These thoughts and emotions are quite common. And as painful as they are to experience and endure, they are therapeutic because they help the person confront the reality of the loss.

Depression

Most people regard depression as a bona fide expression of grief. When confronting a debilitating loss, depression isn’t a symptom of a mental health condition. Instead, it’s a natural and appropriate response to grief.

Depression is the sensation of the heartbreak and emptiness we feel when navigating reality and realizing that the person or situation is gone forever. In this stage, the one who is grieving might withdraw from life, feel numb, live in a fog, and not want to get out of bed in the morning to confront life. It’s too overwhelming!

And it’s difficult to muster the strength to face another day in the world. There is no interest in being around others or talking to anyone — only feelings of helplessness and hopelessness. Depression may even be accompanied by suicidal thoughts – wondering, “what’s the point of going on?”

Acceptance

The final stage of grief identified by Kübler-Ross is acceptance. Essentially, it is entering the new reality by coming to terms with the fact that the “new” reality is that the loved one is never coming back – or that illness will soon result in death.

Acceptance isn’t necessarily about being okay with the loss. Some people may never feel this way, and that is understandable. Rather, acceptance is more about acknowledging the losses that have been experienced, learning to live with them, and readjusting accordingly.

While the loss isn’t a “good” thing – it is something that can be lived with. The stage of acceptance is a time of adjustment and readjustment. There are good days, there are bad days when one feels uncontrollably sad, and then the good days return once more.

It is important to remember that reaching the stage of acceptance doesn’t preclude “moving back” to another stage of grief. Moving back-and-forth between stages is natural and all part of the healing process.

The 6th Stage: Finding Meaning

David Kessler has recently documented a sixth stage beyond acceptance: finding meaning. Finding meaning presumes that there is the possibility of being able to discover something meaningful in the grief itself.

While most people speak of finding “closure” after a loss, Kessler talks about learning to remember those who have died with more love than pain, which involves learning to move forward in a way that honors the loved one who has passed on.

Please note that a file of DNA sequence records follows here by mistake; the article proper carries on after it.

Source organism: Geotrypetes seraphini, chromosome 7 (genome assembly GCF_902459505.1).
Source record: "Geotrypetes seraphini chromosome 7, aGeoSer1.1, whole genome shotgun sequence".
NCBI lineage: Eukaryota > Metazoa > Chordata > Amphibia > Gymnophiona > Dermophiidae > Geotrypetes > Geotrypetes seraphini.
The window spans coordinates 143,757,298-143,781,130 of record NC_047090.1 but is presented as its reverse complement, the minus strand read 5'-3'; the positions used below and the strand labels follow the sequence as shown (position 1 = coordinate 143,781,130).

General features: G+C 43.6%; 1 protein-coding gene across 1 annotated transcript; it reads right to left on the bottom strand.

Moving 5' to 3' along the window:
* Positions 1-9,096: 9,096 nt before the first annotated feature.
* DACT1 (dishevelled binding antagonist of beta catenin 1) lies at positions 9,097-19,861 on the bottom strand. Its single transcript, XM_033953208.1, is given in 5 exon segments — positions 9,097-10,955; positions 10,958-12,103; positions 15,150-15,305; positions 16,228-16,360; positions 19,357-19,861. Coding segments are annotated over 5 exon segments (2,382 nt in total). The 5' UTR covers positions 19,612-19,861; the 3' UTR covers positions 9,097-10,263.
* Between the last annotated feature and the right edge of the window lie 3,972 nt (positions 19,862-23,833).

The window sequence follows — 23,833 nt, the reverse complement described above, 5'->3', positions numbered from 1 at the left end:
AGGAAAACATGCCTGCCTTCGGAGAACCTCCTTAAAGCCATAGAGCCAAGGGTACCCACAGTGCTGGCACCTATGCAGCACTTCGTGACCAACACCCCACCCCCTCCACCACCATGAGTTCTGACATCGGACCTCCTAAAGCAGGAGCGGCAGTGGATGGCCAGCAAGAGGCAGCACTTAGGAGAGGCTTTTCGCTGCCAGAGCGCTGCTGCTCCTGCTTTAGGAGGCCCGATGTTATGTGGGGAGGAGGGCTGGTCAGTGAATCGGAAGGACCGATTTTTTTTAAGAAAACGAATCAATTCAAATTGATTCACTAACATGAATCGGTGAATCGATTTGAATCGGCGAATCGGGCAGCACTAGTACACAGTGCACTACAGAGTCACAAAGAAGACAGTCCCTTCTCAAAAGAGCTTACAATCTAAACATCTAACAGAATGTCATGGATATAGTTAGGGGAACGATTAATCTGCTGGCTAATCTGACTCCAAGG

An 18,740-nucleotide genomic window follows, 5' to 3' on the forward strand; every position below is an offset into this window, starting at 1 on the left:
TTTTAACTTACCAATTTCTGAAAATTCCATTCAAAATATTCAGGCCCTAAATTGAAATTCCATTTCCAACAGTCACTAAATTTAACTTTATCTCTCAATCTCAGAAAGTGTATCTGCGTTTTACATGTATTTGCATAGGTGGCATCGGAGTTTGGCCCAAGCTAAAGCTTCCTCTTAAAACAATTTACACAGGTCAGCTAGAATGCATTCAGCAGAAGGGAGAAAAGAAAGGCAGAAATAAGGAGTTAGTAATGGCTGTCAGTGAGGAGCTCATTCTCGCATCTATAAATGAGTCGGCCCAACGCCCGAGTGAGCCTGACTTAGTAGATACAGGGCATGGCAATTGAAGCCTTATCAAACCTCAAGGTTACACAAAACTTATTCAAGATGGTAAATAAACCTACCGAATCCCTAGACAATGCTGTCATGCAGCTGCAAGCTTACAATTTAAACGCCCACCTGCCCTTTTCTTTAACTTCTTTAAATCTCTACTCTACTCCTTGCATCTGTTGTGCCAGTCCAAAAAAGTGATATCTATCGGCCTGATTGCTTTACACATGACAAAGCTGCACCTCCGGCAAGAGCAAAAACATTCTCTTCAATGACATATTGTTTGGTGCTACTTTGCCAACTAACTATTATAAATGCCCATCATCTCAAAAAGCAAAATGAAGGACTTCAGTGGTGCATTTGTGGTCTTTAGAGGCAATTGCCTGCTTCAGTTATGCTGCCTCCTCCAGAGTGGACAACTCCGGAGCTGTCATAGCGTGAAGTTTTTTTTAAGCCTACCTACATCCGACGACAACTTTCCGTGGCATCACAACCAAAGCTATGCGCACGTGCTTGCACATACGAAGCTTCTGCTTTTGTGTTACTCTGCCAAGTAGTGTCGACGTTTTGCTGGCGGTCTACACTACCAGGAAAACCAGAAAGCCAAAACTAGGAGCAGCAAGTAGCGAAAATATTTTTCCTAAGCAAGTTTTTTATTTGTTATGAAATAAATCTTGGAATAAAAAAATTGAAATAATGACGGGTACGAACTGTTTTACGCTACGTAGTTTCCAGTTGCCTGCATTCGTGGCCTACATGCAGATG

According to Kessler, “It’s not about finding meaning in the death – there is no meaning there. What it’s about is finding meaning in the dead person’s life, in how knowing how they shaped us, maybe in how the way they died can help us to make the world safer for others.”

In other words, finding meaning is something the bereaved can do after the death of someone they loved very much. It’s how those who are still alive can integrate the existence of the lost individual into their lives in a very positive and productive way.

It’s how they can allow the deceased to change them, and how they can behave in responding to it. And, perhaps most important, finding meaning is “the stage where the healing often resides.”

Anyone who has grieved a loved one would give up in a blink of an eye, the growth they have experienced, if it would bring their loved one back, but that’s the one thing that no one can do. So the only choice is to grow and find meaning.

And aside from the obvious benefits for one’s self, we have to remember, too, that the deceased would have wanted us to find meaning in our lives because of them.

The bottom line about grief, says Kessler, is this: there’s no wrong way to do it. Grieving is as individual as each of us; our grieving needs are different, in every case.

The Surprising Consolation of Grief

Kessler tells a story: he was speaking at a conference in a big hotel, and other conferences were going on in the rooms around his. “Afterwards a member of the hotel cleaning team came up to me and asked: ‘What was your group working on? Because so much laughter was coming from your room.’”

The reason, says Kessler, is that people who have been in the deepest depths of despair have the broadest bandwidth when it comes to enjoying life: “When you’ve traveled through the deepest valleys, you surely appreciate the views from the highest hills.” And for those who have traveled together through the deepest of valleys, that’s a very important and uplifting message to hear.